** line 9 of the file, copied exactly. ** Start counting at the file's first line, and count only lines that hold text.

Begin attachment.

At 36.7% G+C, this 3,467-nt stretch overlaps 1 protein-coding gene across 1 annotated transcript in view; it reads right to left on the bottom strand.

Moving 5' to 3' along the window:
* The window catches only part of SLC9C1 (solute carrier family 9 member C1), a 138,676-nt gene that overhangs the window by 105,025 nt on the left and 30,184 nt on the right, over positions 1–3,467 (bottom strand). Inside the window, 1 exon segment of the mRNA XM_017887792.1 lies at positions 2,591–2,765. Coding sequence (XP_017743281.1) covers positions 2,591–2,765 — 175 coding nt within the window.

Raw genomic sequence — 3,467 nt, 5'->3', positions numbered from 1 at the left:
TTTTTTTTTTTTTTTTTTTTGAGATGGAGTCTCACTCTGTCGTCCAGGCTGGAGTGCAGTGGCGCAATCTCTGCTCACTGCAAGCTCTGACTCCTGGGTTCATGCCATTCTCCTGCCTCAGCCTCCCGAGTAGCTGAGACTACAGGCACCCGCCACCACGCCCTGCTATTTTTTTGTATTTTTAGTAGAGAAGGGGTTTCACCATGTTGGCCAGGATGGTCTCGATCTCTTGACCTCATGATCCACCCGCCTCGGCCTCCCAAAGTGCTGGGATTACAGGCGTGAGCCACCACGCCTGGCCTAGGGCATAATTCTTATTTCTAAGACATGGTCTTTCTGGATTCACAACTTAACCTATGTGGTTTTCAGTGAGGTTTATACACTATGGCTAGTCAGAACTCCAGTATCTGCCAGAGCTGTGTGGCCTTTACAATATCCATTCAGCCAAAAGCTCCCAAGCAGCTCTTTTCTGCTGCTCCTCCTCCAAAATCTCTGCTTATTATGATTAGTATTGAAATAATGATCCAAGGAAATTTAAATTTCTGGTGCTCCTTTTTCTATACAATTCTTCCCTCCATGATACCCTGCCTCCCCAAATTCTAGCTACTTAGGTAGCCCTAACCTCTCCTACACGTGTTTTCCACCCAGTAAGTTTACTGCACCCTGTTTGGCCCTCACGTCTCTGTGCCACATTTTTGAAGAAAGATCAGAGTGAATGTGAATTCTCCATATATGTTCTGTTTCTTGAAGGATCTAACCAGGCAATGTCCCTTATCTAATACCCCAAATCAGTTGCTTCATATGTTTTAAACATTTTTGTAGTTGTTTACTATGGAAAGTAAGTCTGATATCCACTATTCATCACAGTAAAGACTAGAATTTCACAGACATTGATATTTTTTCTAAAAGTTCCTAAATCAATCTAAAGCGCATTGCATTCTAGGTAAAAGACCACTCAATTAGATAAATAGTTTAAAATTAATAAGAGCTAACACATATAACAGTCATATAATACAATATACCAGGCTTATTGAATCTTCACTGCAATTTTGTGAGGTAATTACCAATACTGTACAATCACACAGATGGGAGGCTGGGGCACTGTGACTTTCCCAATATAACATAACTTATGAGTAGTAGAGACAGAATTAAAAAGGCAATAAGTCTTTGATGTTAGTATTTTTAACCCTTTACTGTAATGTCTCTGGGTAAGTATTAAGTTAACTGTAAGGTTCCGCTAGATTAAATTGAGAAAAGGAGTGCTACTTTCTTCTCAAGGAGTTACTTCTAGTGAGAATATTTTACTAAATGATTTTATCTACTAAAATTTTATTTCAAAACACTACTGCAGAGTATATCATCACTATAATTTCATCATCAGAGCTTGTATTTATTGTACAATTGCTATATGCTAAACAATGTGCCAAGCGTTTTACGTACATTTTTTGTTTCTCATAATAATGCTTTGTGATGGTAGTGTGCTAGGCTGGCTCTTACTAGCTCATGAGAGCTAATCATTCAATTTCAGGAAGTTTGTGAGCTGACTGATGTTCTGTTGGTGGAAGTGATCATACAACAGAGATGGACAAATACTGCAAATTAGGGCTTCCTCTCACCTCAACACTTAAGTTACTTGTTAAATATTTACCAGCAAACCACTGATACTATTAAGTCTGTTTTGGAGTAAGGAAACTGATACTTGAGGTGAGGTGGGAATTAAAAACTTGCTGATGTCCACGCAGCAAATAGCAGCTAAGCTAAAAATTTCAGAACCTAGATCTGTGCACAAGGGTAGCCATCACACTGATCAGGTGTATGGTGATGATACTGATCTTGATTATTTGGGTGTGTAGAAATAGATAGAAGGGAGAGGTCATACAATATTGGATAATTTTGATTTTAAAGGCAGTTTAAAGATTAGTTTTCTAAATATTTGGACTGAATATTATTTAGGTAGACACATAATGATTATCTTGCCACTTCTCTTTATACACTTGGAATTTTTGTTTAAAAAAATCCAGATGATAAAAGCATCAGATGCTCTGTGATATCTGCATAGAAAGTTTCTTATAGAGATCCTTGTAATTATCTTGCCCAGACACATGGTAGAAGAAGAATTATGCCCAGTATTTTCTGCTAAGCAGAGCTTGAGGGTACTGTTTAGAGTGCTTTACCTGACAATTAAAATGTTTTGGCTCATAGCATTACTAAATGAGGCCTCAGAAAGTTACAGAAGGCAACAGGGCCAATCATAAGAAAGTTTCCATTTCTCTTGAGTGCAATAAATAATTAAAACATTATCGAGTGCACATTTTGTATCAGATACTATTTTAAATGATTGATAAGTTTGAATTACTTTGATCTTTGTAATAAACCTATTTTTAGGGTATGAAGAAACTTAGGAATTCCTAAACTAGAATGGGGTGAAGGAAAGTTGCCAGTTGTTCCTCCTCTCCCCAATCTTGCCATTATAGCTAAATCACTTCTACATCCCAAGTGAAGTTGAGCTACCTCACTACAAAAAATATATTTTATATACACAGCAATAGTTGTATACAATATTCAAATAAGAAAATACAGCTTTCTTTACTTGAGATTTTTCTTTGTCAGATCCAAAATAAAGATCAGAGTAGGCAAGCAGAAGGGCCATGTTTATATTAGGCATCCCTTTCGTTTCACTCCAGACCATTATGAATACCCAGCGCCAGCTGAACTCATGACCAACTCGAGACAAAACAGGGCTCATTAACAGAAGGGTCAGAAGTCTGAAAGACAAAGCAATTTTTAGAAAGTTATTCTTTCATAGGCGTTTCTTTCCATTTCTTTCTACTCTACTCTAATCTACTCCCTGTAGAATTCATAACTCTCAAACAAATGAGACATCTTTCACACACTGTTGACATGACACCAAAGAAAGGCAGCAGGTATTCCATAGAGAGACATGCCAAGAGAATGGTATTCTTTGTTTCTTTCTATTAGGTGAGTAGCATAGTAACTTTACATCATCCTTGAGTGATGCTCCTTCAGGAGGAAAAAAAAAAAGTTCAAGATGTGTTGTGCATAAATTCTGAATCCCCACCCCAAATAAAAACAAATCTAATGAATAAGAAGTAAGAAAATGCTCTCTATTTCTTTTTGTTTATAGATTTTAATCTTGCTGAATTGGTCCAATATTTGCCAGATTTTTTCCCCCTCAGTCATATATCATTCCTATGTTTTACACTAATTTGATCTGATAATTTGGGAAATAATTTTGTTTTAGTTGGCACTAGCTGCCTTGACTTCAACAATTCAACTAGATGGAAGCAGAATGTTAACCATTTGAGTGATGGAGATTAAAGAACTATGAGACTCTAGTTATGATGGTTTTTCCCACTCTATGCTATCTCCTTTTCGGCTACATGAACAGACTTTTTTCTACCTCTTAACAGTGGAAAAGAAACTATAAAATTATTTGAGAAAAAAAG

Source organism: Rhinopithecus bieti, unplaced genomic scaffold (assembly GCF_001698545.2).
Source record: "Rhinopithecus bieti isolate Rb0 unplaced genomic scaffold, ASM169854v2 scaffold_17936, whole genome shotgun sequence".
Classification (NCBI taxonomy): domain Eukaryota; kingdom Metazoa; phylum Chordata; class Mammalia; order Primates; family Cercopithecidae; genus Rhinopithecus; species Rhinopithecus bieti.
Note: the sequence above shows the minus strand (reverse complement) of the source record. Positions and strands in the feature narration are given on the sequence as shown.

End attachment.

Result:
Note: the sequence above shows the minus strand (reverse complement) of the source record. Positions and strands in the feature narration are given on the sequence as shown.